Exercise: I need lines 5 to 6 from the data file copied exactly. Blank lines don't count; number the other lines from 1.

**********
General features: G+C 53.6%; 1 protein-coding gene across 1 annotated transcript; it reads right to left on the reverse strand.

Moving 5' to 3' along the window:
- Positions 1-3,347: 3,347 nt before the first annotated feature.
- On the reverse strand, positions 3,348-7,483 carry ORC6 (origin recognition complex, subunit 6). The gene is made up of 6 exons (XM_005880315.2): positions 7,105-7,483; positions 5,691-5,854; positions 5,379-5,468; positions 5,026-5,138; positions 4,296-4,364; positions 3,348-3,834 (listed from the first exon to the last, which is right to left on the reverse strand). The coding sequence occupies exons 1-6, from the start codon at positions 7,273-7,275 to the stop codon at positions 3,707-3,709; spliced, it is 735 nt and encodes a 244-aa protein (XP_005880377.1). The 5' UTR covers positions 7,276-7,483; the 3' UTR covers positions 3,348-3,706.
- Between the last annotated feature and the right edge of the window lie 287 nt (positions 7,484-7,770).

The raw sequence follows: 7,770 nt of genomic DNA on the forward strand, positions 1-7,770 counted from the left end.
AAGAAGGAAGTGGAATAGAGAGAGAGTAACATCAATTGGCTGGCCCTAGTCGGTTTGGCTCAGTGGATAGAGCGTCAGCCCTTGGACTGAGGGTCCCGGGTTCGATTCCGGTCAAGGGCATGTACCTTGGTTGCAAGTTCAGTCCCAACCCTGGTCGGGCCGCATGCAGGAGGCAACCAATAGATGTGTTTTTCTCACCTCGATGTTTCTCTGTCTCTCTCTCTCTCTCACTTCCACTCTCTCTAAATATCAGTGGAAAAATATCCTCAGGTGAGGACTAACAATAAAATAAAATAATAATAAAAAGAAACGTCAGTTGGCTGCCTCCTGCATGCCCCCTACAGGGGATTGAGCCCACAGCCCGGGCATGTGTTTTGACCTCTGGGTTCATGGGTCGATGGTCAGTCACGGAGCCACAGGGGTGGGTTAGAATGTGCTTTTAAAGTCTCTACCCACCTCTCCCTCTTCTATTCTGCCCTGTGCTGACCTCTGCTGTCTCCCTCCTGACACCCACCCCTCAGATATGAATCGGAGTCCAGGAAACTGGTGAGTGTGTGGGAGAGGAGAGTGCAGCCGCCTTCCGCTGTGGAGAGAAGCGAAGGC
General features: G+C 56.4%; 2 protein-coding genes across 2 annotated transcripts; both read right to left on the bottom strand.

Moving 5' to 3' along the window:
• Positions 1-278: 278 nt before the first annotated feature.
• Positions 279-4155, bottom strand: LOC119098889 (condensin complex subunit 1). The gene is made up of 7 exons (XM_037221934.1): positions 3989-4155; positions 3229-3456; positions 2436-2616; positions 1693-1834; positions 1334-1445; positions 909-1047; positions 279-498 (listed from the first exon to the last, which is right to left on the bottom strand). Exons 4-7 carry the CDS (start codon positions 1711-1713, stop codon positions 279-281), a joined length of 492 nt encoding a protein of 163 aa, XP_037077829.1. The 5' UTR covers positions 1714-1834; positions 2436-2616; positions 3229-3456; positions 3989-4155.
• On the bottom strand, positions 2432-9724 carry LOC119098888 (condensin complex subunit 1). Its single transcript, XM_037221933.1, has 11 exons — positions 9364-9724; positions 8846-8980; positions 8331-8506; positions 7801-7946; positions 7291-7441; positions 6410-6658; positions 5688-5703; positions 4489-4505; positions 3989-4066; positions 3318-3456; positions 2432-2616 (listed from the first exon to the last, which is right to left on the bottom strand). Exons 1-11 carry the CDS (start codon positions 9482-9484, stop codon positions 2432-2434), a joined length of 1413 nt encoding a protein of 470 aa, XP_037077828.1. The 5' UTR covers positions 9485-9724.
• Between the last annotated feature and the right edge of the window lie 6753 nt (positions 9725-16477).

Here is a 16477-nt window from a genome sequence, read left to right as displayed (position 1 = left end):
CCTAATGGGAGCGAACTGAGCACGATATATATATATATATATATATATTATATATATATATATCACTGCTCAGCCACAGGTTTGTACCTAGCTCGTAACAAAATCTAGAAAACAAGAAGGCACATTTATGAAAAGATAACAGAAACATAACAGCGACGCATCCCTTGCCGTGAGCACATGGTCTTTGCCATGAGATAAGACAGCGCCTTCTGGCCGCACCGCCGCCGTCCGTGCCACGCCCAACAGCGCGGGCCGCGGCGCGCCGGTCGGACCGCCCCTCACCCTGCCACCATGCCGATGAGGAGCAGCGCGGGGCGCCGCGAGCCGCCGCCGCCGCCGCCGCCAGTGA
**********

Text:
- Between the last annotated feature and the right edge of the window lie 287 nt (positions 7,484-7,770).

The raw sequence follows: 7,770 nt of genomic DNA on the forward strand, positions 1-7,770 counted from the left end.